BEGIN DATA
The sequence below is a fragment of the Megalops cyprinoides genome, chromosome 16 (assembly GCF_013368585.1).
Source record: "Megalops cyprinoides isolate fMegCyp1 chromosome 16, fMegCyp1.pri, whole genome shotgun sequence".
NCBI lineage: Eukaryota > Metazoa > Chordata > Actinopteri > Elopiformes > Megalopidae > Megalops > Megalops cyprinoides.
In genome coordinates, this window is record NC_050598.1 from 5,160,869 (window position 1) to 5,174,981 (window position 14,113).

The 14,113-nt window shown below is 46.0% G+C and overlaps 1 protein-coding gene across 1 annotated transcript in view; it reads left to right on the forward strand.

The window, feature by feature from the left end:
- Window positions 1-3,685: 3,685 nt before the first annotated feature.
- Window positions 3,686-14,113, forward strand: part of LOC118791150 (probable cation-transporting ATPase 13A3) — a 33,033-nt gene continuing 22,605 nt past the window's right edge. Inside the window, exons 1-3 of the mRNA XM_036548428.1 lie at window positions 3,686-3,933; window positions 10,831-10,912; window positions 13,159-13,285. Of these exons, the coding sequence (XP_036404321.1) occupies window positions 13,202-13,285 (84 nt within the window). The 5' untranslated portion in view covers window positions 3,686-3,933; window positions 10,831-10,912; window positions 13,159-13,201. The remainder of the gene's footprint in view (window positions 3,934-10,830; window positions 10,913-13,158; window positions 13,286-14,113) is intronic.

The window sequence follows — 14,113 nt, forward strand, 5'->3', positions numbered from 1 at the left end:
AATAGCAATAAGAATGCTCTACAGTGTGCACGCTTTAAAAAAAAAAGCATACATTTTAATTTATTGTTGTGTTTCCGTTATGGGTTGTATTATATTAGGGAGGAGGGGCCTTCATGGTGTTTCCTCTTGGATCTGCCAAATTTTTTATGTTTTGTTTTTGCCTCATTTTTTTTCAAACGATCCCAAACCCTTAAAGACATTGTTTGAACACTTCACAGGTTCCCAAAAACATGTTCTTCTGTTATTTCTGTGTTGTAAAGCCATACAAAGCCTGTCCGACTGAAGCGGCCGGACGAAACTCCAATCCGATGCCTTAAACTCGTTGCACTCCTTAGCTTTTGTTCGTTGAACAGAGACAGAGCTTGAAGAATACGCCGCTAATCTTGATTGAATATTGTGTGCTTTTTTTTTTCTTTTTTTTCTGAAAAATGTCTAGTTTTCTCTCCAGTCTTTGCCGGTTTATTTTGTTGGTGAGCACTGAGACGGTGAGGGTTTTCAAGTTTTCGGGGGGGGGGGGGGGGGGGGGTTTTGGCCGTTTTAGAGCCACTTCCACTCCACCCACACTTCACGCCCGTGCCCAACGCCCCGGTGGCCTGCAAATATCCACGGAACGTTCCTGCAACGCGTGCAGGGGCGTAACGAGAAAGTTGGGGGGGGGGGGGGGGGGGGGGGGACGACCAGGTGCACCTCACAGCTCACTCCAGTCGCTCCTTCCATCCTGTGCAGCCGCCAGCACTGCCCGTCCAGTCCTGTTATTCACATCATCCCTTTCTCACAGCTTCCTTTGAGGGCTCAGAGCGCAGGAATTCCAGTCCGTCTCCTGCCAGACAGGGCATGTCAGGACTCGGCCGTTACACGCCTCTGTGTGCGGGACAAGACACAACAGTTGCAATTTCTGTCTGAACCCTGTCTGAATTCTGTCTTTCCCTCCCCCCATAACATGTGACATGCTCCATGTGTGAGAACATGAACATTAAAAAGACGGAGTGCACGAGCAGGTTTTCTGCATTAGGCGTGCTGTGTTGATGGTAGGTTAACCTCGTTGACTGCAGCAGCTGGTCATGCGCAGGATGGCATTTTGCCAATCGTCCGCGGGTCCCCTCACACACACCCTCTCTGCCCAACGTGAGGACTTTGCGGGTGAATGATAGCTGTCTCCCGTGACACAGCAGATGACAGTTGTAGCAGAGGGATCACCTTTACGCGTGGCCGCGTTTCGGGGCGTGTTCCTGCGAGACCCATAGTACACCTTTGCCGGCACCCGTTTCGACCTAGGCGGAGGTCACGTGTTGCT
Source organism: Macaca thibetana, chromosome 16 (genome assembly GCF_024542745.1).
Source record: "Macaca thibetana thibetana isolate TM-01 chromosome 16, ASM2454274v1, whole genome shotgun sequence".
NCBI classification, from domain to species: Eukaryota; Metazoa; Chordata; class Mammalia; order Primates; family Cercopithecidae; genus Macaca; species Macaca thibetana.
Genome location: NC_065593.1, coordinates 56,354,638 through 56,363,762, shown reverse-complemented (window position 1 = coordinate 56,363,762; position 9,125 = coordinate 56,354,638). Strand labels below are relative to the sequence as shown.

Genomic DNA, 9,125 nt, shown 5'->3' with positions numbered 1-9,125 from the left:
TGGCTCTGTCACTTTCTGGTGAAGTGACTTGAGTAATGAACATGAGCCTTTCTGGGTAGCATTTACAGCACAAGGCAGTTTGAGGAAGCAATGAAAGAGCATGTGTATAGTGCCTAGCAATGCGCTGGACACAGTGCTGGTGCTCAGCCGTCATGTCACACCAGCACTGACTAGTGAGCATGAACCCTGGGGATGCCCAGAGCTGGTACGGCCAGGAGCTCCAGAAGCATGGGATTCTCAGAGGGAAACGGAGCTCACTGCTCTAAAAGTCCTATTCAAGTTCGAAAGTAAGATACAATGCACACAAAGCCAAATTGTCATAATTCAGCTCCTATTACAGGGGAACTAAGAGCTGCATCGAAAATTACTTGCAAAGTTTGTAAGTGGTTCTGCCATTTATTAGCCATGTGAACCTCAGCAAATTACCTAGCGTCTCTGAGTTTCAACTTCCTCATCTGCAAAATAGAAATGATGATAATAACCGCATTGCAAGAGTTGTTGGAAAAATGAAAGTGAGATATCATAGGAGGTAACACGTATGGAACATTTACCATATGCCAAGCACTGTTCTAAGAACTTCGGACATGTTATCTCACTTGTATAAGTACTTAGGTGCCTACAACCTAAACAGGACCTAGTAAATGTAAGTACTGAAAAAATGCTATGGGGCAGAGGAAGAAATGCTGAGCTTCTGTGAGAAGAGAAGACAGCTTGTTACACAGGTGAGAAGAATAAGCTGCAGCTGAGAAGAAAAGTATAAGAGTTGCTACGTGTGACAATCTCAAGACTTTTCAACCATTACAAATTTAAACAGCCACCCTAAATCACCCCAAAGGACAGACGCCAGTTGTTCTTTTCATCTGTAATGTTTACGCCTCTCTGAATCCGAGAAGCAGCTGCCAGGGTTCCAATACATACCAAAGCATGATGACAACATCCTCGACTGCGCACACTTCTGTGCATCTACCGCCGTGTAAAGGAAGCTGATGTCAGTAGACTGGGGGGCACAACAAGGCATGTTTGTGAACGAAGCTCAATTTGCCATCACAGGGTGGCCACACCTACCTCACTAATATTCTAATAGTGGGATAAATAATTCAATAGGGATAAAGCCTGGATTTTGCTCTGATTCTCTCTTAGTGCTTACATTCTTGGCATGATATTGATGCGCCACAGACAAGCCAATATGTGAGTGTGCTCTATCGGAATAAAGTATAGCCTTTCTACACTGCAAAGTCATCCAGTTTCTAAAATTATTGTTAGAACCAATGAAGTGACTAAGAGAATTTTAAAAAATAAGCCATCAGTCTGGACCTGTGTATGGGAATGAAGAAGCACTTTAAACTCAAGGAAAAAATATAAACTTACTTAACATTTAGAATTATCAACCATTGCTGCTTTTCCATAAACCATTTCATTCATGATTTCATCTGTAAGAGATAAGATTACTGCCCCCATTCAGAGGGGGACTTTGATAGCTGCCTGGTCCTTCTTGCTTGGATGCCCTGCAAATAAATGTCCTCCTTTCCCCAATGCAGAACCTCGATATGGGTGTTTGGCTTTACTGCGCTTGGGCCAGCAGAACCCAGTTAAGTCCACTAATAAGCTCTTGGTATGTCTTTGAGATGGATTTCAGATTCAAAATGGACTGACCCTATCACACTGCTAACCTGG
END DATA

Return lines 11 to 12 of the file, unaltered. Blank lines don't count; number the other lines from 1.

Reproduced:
Source organism: Macaca thibetana, chromosome 16 (genome assembly GCF_024542745.1).
Source record: "Macaca thibetana thibetana isolate TM-01 chromosome 16, ASM2454274v1, whole genome shotgun sequence".